• Do I or can I trust this sales person?
  • Reputation of company?
  • Will the product serve my needs?
  • Does value exceed price?
  • Do I want it now?

Looking at these questions, we need to ask ourselves if these are logical or emotional decisions.  Is there any logic in trust?  The customer may have your trust but their spouse may not.  Your dealership’s reputation is subjective too.  This is definitely an emotional thought process and value is the customer’s personal judgment.  Customers are buying emotionally with just enough logic to justify their decision.  Knowing this, is your F&I presentation built solely on facts, features and benefits?  Many times I can remember as an F&I manager thinking if I can explain enough features and benefits, I will close on more products.  Then “menu selling” made its way into our dealerships that taught F&I managers to present 100% of products, 100% of the time to 100% of the customers.  Now please don’t get me wrong, I believe features and benefits along with a proper F&I menu presentation are key but “value” is created only when the product presented fulfills a desire or solves a problem.

With all this in mind, presenting that beautiful, well-prepared F&I menu and overloading your customer with features and benefits will only get you so far.  Sure you are going to sell a few products but you will definitely end up with even more lost opportunities unless you, the F&I manager, take the time to sell yourself and the dealership.  It’s time to truly identify “buying motivations” and demonstrate how the products presented can satisfy your customer’s perceived need.  If you help your customer answer the five questions I mentioned earlier in a positive way, you will increase your chances of closing on more products.  Only then will you no longer be in a win or lose situation with the customer but both of you will have won with you closing on more products and helping the customer by solving a problem.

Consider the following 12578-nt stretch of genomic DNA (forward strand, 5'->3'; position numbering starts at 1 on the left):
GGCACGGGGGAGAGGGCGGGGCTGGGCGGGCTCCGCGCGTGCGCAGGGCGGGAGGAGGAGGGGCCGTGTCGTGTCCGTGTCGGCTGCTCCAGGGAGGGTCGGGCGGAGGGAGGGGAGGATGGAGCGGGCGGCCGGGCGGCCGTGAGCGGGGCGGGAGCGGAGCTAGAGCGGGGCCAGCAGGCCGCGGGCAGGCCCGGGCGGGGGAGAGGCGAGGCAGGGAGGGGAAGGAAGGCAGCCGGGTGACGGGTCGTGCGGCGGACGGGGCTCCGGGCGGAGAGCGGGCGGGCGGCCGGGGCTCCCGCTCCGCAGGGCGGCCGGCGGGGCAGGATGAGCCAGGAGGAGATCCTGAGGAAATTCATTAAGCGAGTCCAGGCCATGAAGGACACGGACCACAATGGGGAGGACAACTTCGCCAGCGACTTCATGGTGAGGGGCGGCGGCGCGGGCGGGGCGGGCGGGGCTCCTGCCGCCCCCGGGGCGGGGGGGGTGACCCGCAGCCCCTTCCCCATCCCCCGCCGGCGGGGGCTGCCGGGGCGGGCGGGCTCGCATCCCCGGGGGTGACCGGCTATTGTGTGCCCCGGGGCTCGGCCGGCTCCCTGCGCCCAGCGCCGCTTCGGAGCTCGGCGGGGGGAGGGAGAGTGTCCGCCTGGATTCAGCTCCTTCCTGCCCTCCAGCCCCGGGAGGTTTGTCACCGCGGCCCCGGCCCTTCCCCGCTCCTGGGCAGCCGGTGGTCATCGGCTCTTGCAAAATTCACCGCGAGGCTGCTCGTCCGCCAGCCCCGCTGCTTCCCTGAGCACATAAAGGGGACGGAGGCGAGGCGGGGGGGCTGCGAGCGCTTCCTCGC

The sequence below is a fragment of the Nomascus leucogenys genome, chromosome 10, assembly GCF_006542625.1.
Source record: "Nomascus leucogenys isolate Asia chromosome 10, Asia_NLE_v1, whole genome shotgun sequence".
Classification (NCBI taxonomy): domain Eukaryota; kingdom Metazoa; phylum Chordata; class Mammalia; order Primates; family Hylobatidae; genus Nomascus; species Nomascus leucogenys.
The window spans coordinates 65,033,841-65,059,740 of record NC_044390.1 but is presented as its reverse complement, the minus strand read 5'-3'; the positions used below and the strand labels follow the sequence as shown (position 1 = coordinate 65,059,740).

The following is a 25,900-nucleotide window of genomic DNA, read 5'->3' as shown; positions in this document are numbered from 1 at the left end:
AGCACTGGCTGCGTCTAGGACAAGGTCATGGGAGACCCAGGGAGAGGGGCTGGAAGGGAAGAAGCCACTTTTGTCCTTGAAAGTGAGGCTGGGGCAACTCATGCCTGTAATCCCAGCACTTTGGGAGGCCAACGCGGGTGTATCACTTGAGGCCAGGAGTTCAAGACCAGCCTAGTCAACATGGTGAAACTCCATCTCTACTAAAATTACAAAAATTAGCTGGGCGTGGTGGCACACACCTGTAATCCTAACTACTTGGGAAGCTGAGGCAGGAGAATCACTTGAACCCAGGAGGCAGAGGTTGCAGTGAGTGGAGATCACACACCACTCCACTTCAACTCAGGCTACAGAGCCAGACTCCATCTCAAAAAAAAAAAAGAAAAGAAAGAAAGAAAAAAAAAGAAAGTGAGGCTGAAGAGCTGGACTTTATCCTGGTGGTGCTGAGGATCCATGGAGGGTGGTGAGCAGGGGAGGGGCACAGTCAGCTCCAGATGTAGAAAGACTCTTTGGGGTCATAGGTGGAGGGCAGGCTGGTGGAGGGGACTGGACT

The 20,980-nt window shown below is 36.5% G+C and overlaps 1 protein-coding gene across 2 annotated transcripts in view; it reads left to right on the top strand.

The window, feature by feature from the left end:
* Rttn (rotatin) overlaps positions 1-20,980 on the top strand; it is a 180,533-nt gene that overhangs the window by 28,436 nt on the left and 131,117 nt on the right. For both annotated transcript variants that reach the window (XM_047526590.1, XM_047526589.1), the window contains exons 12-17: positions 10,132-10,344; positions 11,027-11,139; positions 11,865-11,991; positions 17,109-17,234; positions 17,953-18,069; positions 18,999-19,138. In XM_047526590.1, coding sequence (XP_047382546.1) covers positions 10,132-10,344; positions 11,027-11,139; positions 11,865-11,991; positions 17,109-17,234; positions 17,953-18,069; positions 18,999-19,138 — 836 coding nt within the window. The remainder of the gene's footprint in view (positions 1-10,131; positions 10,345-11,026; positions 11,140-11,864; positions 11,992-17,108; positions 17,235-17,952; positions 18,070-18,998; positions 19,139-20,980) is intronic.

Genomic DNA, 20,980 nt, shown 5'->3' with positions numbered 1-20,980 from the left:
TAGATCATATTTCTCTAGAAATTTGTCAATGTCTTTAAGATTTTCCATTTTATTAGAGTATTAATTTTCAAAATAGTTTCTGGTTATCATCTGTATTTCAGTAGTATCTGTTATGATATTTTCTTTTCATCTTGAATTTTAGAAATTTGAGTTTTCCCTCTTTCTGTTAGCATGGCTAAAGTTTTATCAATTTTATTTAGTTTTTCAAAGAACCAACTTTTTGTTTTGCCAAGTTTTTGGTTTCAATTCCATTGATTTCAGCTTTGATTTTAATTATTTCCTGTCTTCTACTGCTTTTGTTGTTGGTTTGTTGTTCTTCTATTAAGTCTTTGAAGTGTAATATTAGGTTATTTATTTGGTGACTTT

Close strong and make it a great April 2012.

Bryan Armstrong
Awesome points Chris. Value (which includes Trust) has to exceed price whether it's Front or Back-end profit and Products. Taking the time to build both not only increases Profits, but also CSI and is a MAJOR "heat" reducer. :)
Jim Bell
Great points and Bryan brings up a great point. You think back on all of your deals, and the most happy customers are the ones that you made the most on. Hmmmm...
Jim Bell
Great points and Bryan brings up a great point. You think back on all of your deals, and the most happy customers are the ones that you made the most on. Hmmmm...
Chris Costner
Thanks Bryan. You are 100% on the money. Some things get turned into something more complicated. This business is pretty darn easy when you think about it. I have said many times that everyone should see it as an honor to be of service to anyone that chooses to engage with our marketplace. If you know it, feel it and live it, the customer will see it and feel it too. It's a great thing.
Chris Costner
Exactly Jim. No doubt about that. Then they're in the showroom after the sale more than anyone can count, chatting it up with the staff and bringing friends. Having no other reason to be there other than that. We made a huge impact with this positive customer experience. How much does that impact the dealer's reputation and future profit? Not sure a value can be placed on that. Interesting thinking about it definitely.